I think an IRB and conference-based WAS challenge would be a good thing. For example, just the other day I heard a station in NH calling for the NH QSO party. It was AF1T, whom I worked on 2 meter simplex. However, on 20 meters I could not get through the pileup as he was probably a bit too close geographically. If I had been on one of the handiham IRBs I would have most likely been able to make the contact, so I think utilizing the IRBs would be a good thing, and as you said, using the *HANDIHAM* server and associated systems would be good practice for new folks coming into the hobby. I look forward to hearing more on this. 
73 for now,
Mike, W1MWB

Tom, KB3HG, writes about how people need to listen more during contests:

Good Humor for the contest, but didn't MN just have a QSO party of late? I tried to make contact;  have a Boy Scout with me. What a bunch of contest alligators - all mouth and no ears, they never shut up. I'm a Delaware station and wanted to give a few contacts away. Not a chance; not 5NN so no returns. A mighty poor showing for a scout to see. If I get one scout started it will go to five or more real quick. I have managed to generate interest in the radio merit badges and now the new ribbon for the scouts.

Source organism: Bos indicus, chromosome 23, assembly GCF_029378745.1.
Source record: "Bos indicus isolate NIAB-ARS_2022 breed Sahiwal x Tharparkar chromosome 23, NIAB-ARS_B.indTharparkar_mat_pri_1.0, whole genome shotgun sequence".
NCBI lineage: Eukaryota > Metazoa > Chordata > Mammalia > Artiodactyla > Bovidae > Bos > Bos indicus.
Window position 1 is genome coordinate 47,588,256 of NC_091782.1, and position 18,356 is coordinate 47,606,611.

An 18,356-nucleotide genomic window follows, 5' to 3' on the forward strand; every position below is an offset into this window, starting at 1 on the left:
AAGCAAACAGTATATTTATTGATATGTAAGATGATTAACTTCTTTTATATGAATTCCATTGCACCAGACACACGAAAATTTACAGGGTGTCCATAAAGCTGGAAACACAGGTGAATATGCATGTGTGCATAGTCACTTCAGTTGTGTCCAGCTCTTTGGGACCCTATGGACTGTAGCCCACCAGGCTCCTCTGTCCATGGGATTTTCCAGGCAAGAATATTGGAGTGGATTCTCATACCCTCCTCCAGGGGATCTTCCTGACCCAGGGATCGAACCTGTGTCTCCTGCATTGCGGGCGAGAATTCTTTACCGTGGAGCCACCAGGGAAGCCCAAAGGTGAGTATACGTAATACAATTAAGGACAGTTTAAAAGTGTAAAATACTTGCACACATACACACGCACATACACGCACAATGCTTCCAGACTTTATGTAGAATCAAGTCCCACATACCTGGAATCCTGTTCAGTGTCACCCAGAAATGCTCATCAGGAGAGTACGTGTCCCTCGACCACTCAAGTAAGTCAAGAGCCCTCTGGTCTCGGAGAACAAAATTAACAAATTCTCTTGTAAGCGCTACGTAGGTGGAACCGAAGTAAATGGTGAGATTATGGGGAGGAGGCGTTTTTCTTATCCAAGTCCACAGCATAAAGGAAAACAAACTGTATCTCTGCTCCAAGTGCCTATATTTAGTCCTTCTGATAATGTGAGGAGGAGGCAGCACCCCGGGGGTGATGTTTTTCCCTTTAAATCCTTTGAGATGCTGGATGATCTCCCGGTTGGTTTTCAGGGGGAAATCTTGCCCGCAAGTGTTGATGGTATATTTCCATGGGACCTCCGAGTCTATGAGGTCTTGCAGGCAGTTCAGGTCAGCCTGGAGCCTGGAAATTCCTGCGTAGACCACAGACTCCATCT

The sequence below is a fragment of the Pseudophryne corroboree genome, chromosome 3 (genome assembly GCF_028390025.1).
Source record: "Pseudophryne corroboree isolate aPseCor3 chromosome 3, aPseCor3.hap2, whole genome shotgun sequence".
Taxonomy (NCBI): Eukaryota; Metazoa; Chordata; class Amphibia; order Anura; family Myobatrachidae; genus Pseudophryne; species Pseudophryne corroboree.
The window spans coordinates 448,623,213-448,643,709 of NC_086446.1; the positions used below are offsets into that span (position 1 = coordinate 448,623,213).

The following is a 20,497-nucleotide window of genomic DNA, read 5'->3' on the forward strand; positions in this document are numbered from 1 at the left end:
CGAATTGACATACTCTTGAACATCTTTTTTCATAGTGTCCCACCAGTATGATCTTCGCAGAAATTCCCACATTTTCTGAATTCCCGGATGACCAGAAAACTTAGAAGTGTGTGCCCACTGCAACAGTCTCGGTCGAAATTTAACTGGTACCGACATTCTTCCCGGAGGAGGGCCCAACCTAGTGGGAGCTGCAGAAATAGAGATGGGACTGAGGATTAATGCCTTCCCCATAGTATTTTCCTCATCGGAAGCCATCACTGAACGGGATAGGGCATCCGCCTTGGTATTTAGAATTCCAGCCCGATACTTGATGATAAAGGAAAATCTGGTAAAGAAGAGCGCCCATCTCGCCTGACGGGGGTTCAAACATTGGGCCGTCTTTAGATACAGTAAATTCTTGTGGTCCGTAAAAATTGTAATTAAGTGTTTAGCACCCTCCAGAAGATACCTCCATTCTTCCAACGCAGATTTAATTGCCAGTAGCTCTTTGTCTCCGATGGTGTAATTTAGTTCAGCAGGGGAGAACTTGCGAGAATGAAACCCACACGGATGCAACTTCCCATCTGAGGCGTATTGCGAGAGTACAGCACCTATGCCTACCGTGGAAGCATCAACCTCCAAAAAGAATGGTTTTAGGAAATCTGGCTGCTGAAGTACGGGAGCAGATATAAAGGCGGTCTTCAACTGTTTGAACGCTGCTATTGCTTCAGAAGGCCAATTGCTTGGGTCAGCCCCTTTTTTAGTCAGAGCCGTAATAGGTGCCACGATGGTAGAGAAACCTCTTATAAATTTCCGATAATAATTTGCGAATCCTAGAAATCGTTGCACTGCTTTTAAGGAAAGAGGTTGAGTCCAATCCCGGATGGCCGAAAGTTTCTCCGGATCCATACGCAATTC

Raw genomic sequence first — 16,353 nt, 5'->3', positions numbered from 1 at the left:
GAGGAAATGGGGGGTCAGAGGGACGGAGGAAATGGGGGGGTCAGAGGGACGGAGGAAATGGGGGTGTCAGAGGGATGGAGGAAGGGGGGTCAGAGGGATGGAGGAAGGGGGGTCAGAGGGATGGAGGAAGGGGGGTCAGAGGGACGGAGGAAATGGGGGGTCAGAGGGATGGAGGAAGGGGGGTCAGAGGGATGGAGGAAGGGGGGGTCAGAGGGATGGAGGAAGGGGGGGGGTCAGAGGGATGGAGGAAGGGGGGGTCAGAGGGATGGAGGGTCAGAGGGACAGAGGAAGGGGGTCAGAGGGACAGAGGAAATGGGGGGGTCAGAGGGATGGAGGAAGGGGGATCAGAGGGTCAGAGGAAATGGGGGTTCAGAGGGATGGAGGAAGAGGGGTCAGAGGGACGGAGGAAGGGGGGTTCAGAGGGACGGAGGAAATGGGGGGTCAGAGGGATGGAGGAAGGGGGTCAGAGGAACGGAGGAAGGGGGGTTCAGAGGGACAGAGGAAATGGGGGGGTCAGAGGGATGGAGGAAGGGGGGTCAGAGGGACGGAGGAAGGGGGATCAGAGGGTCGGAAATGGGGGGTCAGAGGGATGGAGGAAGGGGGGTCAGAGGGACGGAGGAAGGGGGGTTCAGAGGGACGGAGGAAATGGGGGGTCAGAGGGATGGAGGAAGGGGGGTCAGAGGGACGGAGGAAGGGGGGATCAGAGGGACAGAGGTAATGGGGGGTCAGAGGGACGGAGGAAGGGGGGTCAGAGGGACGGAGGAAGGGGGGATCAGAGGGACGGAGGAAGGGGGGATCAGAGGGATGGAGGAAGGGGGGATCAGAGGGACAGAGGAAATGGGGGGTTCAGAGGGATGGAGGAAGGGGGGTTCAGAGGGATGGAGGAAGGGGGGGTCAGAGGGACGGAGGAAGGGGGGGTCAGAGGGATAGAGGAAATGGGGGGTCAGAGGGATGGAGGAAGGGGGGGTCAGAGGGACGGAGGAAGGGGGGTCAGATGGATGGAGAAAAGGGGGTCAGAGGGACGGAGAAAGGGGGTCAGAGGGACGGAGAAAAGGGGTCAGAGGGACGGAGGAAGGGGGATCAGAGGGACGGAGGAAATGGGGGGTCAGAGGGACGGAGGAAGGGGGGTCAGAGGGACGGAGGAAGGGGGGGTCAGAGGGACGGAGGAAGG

Tom, KB3HG
Newark, DE 19711
Editor's note:  How many times have we mentioned in this very publication how important it is to listen?  It bites to realize you might have worked Delaware had you only taken the time to listen carefully!

Handiham Nets are on on the air.

TMV71A transceiver
We are on the air daily at 11:00 USA Central Time, plus Wednesday & Thursday evenings at 19:00 USA Central Time.  
The official and most current net news may be found at:
Daily sessions:
  • Monday through Saturday 11:00 AM social net with designated net control station. Everyone is welcome to check in.
  • Sunday morning 11:00 AM informal Roundtable with no net control station or designated topic. Check in with your friends and enjoy a Sunday morning chat!
Evening sessions:
  • Wednesday evening Handiham Radio Club Social Net with a trivia question. This is a friendly, directed net with a net control station and the opportunity to answer a trivia question,  if you wish.
  • Thursday evening Handiham Radio Club TechNet, a directed net with a net control station for the purpose of discussing technical topics in amateur radio. If you have a question or a technical problem, check in and report it to the net. Perhaps you will find an answer in the ensuing discussion, or perhaps you will be able to answer someone else's question about a technical issue.
EchoLink nodes:
Welcome to the NX0P repeater,  146.685 with a tone of 100Hz,  Echolink node number 513917.  The NX0P machine is near Albert Lea in far southern Minnesota, near the busy intersection of US Interstate highways 90 and 35.